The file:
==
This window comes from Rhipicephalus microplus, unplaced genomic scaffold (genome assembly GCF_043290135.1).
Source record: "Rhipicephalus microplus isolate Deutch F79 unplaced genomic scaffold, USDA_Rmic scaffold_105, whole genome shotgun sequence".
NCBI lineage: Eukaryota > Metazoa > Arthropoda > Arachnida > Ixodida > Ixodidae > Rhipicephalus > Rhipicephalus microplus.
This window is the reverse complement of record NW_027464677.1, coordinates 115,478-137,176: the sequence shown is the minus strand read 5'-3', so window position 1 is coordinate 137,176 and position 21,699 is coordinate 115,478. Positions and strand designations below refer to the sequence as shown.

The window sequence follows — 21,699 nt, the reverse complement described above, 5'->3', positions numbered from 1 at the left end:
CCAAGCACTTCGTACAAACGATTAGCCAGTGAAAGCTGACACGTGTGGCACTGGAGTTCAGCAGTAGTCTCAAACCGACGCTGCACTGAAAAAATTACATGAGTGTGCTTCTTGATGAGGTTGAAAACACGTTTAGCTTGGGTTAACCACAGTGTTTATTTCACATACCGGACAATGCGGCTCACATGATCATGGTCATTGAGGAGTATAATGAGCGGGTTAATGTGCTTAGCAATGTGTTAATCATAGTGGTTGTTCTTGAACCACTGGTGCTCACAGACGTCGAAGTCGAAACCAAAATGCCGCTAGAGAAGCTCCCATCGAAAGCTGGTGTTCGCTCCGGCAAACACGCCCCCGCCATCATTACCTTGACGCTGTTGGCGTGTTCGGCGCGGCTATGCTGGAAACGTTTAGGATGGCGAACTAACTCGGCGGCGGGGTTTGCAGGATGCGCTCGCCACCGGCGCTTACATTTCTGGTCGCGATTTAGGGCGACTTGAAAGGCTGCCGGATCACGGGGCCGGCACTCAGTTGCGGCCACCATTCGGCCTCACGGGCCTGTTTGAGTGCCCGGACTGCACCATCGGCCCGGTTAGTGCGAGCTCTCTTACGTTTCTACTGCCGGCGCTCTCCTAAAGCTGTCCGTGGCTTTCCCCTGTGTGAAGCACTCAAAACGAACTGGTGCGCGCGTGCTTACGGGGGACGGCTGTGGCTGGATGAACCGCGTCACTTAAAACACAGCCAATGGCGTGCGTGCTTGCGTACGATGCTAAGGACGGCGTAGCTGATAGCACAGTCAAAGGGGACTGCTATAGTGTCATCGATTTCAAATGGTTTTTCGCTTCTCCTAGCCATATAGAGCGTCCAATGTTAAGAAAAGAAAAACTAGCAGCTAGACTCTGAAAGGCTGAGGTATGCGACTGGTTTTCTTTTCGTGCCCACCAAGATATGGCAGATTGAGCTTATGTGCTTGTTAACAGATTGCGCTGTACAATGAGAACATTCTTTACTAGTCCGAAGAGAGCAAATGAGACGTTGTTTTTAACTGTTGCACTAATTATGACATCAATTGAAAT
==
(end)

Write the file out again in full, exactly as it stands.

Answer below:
This window comes from Rhipicephalus microplus, unplaced genomic scaffold (genome assembly GCF_043290135.1).
Source record: "Rhipicephalus microplus isolate Deutch F79 unplaced genomic scaffold, USDA_Rmic scaffold_105, whole genome shotgun sequence".
NCBI lineage: Eukaryota > Metazoa > Arthropoda > Arachnida > Ixodida > Ixodidae > Rhipicephalus > Rhipicephalus microplus.
This window is the reverse complement of record NW_027464677.1, coordinates 115,478-137,176: the sequence shown is the minus strand read 5'-3', so window position 1 is coordinate 137,176 and position 21,699 is coordinate 115,478. Positions and strand designations below refer to the sequence as shown.

The window sequence follows — 21,699 nt, the reverse complement described above, 5'->3', positions numbered from 1 at the left end:
CCAAGCACTTCGTACAAACGATTAGCCAGTGAAAGCTGACACGTGTGGCACTGGAGTTCAGCAGTAGTCTCAAACCGACGCTGCACTGAAAAAATTACATGAGTGTGCTTCTTGATGAGGTTGAAAACACGTTTAGCTTGGGTTAACCACAGTGTTTATTTCACATACCGGACAATGCGGCTCACATGATCATGGTCATTGAGGAGTATAATGAGCGGGTTAATGTGCTTAGCAATGTGTTAATCATAGTGGTTGTTCTTGAACCACTGGTGCTCACAGACGTCGAAGTCGAAACCAAAATGCCGCTAGAGAAGCTCCCATCGAAAGCTGGTGTTCGCTCCGGCAAACACGCCCCCGCCATCATTACCTTGACGCTGTTGGCGTGTTCGGCGCGGCTATGCTGGAAACGTTTAGGATGGCGAACTAACTCGGCGGCGGGGTTTGCAGGATGCGCTCGCCACCGGCGCTTACATTTCTGGTCGCGATTTAGGGCGACTTGAAAGGCTGCCGGATCACGGGGCCGGCACTCAGTTGCGGCCACCATTCGGCCTCACGGGCCTGTTTGAGTGCCCGGACTGCACCATCGGCCCGGTTAGTGCGAGCTCTCTTACGTTTCTACTGCCGGCGCTCTCCTAAAGCTGTCCGTGGCTTTCCCCTGTGTGAAGCACTCAAAACGAACTGGTGCGCGCGTGCTTACGGGGGACGGCTGTGGCTGGATGAACCGCGTCACTTAAAACACAGCCAATGGCGTGCGTGCTTGCGTACGATGCTAAGGACGGCGTAGCTGATAGCACAGTCAAAGGGGACTGCTATAGTGTCATCGATTTCAAATGGTTTTTCGCTTCTCCTAGCCATATAGAGCGTCCAATGTTAAGAAAAGAAAAACTAGCAGCTAGACTCTGAAAGGCTGAGGTATGCGACTGGTTTTCTTTTCGTGCCCACCAAGATATGGCAGATTGAGCTTATGTGCTTGTTAACAGATTGCGCTGTACAATGAGAACATTCTTTACTAGTCCGAAGAGAGCAAATGAGACGTTGTTTTTAACTGTTGCACTAATTATGACATCAATTGAAAT